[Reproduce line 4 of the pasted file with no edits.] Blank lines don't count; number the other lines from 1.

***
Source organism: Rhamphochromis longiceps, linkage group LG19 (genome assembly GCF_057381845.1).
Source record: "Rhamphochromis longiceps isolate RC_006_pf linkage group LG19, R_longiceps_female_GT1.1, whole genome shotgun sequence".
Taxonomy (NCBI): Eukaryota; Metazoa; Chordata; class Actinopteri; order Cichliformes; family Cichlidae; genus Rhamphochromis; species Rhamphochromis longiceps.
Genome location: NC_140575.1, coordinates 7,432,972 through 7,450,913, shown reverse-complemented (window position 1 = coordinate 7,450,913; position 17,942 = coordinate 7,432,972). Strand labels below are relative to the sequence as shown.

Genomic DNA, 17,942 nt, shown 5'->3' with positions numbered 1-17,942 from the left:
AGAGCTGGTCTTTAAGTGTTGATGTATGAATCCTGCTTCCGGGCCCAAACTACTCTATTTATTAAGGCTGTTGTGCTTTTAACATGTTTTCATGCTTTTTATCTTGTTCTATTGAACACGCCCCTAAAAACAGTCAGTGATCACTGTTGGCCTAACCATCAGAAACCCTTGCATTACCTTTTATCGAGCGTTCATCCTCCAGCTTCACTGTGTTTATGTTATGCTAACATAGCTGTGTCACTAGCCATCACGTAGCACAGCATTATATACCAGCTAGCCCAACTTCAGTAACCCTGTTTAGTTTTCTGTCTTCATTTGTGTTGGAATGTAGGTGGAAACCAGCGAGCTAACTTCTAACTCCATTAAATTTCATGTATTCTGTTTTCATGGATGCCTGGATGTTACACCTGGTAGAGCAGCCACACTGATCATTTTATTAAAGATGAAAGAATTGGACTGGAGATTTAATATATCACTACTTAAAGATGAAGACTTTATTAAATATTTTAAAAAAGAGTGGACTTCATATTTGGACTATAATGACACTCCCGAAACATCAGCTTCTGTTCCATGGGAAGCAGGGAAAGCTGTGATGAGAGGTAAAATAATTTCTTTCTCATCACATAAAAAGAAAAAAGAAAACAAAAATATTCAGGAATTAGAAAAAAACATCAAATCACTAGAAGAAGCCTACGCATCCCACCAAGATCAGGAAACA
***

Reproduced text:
Genome location: NC_140575.1, coordinates 7,432,972 through 7,450,913, shown reverse-complemented (window position 1 = coordinate 7,450,913; position 17,942 = coordinate 7,432,972). Strand labels below are relative to the sequence as shown.